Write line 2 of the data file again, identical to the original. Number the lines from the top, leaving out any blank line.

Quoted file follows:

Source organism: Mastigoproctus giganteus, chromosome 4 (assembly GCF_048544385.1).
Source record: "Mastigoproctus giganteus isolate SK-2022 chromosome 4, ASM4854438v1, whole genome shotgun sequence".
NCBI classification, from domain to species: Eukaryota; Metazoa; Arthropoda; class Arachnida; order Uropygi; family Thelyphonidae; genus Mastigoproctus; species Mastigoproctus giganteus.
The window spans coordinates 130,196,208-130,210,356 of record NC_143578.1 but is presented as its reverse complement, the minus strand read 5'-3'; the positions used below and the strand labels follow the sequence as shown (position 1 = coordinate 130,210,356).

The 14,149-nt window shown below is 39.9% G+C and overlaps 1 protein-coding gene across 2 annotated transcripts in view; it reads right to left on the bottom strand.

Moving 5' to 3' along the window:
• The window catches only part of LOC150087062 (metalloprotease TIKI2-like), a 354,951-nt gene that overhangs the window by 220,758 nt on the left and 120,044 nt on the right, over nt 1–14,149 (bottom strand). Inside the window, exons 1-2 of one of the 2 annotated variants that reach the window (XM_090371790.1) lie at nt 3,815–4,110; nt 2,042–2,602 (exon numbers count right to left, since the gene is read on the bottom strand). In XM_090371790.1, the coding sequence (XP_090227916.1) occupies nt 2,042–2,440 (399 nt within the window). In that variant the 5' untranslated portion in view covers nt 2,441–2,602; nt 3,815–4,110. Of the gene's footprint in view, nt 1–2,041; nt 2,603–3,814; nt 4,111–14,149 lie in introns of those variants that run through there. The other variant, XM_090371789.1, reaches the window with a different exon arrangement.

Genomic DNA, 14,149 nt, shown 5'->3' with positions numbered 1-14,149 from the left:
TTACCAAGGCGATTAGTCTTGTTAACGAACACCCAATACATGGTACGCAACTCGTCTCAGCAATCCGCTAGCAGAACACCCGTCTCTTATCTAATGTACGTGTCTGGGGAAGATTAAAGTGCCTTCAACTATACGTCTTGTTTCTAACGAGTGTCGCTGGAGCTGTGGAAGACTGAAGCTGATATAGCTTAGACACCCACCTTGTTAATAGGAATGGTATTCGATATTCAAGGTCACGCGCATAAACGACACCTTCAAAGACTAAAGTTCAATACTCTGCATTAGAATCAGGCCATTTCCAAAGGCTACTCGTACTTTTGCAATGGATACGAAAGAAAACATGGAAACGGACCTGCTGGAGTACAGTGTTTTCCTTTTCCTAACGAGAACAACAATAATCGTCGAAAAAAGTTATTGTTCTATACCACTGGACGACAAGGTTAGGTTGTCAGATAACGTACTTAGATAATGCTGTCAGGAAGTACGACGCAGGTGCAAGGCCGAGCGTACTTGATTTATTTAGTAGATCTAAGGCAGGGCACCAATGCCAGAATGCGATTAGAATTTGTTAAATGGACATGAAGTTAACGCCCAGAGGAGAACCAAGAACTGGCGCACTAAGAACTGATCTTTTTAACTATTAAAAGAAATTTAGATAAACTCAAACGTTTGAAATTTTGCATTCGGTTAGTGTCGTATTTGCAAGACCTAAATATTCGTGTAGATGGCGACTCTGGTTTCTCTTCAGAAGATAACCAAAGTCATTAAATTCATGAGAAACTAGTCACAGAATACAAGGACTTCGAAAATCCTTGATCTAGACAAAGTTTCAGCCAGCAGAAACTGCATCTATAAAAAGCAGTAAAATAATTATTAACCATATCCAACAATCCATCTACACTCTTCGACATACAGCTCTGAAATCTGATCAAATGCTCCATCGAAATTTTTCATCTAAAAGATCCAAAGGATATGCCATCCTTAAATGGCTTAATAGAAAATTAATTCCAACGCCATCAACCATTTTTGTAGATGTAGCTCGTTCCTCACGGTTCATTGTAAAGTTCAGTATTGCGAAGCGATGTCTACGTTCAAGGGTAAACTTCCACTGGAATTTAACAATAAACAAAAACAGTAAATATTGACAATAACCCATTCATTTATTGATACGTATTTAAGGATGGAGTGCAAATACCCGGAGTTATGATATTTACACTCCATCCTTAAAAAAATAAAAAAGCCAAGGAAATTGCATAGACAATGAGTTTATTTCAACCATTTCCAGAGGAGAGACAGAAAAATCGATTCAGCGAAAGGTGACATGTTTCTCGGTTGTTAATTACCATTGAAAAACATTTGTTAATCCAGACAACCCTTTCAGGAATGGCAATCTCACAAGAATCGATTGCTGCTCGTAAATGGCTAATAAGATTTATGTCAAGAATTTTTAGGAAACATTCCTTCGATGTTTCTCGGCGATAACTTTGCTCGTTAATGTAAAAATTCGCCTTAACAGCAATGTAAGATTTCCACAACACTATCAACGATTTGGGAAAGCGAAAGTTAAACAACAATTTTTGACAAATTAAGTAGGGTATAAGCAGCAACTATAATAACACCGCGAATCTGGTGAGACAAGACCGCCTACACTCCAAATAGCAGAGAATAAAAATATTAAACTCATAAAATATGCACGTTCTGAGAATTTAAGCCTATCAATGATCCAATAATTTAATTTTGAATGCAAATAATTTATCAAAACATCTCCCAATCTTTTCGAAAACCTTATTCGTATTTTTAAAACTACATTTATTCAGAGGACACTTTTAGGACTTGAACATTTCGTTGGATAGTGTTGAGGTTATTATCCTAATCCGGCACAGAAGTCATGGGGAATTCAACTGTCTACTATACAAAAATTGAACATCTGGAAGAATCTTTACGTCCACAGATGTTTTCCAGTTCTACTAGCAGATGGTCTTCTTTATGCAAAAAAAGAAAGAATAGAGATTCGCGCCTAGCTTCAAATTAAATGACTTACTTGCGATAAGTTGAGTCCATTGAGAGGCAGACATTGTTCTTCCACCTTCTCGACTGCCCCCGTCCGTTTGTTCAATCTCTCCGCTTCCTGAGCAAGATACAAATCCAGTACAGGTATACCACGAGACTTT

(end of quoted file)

Source record: "Mastigoproctus giganteus isolate SK-2022 chromosome 4, ASM4854438v1, whole genome shotgun sequence".